Mackerel and salmon are very rich in proteins, and their essential amino acid profiles are very versatile and rich. Salmon contains one more gram of protein than mackerel for 100g of each.

Fats

Mackerel and salmon are fatty fish; however, mackerel contains much more fat than salmon. Mackerel contains four times more fat than salmon, which is a remarkable difference considering the dairy intakes.

The fat profile of salmon is healthier than that of mackerel. The ratio of saturated fat to unsaturated fats is less in salmon than in mackerel.

In addition to that, it is important to note that salmon is lower in cholesterol and trans fats. Salmon has nearly half the amount of cholesterol and trans fat compared to mackerel.

Omega fats

Although all the fats are lower in salmon than mackerel, when it comes to the most important fat in these fishes, the omega-3 DHA/EPA fats, salmon is a better source of omega fats mackerel.

Vitamins

Salmon and mackerel have very rich and versatile vitamin profiles. Salmon is richer in vitamins B1, B2, B3, B5, B6, and folate. Of these vitamins, B3, B5, B6 are more than the recommended daily values; in addition, vitamin B12, which is also high in salmon (however, less than the vitamin B12 content of mackerel), is also more than the recommended daily value.

On the other hand, mackerel is richer in vitamins B12, K, D, E, and A. Of these, vitamins B12 and D are more than the recommended daily value.

Vitamin Comparison

Vitamin comparison score is based on the number of vitamins by which one or the other food is richer. The "coverage" chart below show how much of the daily needs can be covered by 300 grams of the food
Salmon
6
:
Contains more Vitamin B1 +1030%
Contains more Vitamin B2 +100%
Contains more Vitamin B3 +138.2%
Contains more Vitamin B6 +99.5%
Contains more Folate +66.7%
Contains more Vitamin A +292.5%
Contains more Vitamin B12 +277.4%
Vitamin A Vitamin E Vitamin D Vitamin C Vitamin B1 Vitamin B2 Vitamin B3 Vitamin B5 Vitamin B6 Folate Vitamin B12 Vitamin K 3% 0% 0% 0% 57% 88% 148% 100% 189% 19% 398% 0%
Vitamin A Vitamin E Vitamin D Vitamin C Vitamin B1 Vitamin B2 Vitamin B3 Vitamin B5 Vitamin B6 Folate Vitamin B12 Vitamin K 10% 48% 756% 0% 5% 44% 62% 0% 95% 12% 1500% 20%
Contains more Vitamin B1 +1030%
Contains more Vitamin B2 +100%
Contains more Vitamin B3 +138.2%
Contains more Vitamin B6 +99.5%
Contains more Folate +66.7%
Contains more Vitamin A +292.5%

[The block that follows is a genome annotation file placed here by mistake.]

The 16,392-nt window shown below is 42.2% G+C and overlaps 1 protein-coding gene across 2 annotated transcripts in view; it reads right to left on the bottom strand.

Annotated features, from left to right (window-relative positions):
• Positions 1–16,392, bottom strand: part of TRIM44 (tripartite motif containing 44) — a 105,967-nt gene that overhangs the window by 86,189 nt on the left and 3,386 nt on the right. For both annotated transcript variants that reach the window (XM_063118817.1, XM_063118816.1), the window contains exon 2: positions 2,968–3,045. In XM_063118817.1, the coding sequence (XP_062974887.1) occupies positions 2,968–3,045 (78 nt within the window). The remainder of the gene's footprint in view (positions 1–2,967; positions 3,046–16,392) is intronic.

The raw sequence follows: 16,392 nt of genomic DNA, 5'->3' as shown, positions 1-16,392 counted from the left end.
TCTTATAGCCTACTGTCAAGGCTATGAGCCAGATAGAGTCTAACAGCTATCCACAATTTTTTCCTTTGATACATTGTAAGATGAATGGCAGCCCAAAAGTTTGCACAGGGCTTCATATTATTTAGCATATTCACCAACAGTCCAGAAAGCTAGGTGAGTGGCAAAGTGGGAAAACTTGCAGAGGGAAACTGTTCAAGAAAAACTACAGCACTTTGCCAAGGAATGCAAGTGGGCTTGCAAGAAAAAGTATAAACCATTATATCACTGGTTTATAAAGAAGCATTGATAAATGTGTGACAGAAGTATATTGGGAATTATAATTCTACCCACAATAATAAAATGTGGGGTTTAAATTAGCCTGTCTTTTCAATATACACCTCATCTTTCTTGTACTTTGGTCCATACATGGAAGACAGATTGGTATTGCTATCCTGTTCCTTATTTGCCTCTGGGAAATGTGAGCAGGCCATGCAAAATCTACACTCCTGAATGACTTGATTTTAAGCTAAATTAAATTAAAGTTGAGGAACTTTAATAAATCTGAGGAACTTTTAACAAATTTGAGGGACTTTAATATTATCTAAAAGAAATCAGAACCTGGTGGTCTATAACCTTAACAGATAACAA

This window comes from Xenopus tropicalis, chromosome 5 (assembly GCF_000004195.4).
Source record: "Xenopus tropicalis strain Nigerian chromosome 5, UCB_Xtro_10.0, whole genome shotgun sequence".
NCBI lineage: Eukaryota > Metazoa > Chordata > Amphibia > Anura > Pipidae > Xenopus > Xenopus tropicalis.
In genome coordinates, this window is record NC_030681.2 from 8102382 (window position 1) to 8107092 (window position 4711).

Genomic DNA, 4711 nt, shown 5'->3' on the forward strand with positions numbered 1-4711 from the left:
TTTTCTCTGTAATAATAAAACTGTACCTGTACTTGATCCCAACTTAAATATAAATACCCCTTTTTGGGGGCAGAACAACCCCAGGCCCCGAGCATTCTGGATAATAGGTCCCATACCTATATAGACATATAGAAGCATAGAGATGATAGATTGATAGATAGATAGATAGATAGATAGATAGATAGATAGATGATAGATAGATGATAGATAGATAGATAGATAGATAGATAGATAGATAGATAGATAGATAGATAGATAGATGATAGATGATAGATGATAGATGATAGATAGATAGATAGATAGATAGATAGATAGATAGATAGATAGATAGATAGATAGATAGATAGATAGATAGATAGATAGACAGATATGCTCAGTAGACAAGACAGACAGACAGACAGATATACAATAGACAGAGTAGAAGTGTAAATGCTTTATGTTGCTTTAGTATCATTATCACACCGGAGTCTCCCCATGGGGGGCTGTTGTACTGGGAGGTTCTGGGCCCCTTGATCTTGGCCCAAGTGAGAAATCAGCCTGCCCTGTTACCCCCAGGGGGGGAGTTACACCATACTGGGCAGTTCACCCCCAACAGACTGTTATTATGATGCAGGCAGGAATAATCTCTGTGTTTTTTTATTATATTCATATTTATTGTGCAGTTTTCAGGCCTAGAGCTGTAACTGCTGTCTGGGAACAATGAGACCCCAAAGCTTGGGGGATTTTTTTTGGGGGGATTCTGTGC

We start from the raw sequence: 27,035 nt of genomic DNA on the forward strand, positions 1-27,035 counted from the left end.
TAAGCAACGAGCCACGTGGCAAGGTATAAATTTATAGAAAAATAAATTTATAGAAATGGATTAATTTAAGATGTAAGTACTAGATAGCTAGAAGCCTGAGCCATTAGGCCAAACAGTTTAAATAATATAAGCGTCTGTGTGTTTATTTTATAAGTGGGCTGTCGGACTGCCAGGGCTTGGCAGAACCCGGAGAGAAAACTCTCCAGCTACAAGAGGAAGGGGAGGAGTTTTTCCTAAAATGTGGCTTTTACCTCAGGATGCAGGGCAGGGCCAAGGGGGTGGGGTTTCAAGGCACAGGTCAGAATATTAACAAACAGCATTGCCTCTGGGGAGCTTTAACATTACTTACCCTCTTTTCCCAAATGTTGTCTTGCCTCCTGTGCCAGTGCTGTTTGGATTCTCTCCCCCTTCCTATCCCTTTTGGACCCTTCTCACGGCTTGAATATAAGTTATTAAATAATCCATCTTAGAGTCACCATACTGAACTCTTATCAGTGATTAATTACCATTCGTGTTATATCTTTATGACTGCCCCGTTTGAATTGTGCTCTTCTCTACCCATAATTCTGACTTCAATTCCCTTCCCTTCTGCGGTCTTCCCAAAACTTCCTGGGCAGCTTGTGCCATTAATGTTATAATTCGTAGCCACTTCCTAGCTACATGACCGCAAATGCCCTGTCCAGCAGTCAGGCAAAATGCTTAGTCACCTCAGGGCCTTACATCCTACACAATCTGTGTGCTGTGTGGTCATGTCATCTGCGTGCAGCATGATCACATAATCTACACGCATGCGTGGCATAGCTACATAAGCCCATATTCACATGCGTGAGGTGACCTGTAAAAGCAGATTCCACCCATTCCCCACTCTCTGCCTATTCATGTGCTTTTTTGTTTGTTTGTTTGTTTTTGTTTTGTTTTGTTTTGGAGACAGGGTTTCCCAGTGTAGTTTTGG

Contains more Vitamin B12 +277.4%

Minerals

Similar to their vitamin profiles, the mineral profiles of both are rich and versatile and packed with necessary minerals.

Mackerel is richer in phosphorus, zinc, magnesium, potassium, and iron. However, they are high in sodium. Mostly the ones that are pickled or cured. The amount of sodium surpasses the RDV by 400%, which is a matter of concern. Salmon, on the other hand, is richer in copper and has less sodium than mackerel.

Mineral Comparison

Mineral comparison score is based on the number of minerals by which one or the other food is richer. The "coverage" chart below show how much of the daily needs can be covered by 300 grams of the food
Contains less Sodium -99%
Contains more Copper +150%
Contains more Calcium +450%
Contains more Iron +75%
Contains more Magnesium +106.9%
Contains more Phosphorus +27%
Contains more Zinc +71.9%
Equal in Potassium - 520
Calcium Iron Magnesium Phosphorus Potassium Sodium Zinc Copper 4% 30% 21% 86% 44% 6% 18% 84%
Calcium Iron Magnesium Phosphorus Potassium Sodium Zinc Copper 20% 53% 43% 109% 46% 581% 30% 34%
Contains less Sodium -99%
Contains more Copper +150%
Contains more Calcium +450%
Contains more Iron +75%
Contains more Magnesium +106.9%
Contains more Phosphorus +27%
Contains more Zinc +71.9%
Equal in Potassium - 520

Health impacts and diets

From the previous section, we can conclude that both mackerel and salmon are packed with proteins, “good” fats, minerals, and vitamins. They contain 0 amounts of carbs and have a glycemic index equal to 0. All these combined qualify them to be a good match for dietary foods. However, there are some matters of concern; for example, cured or pickled mackerel are very high in sodium and high in trans fats and cholesterol. In moderation and control, their intake shouldn’t cause any health issues.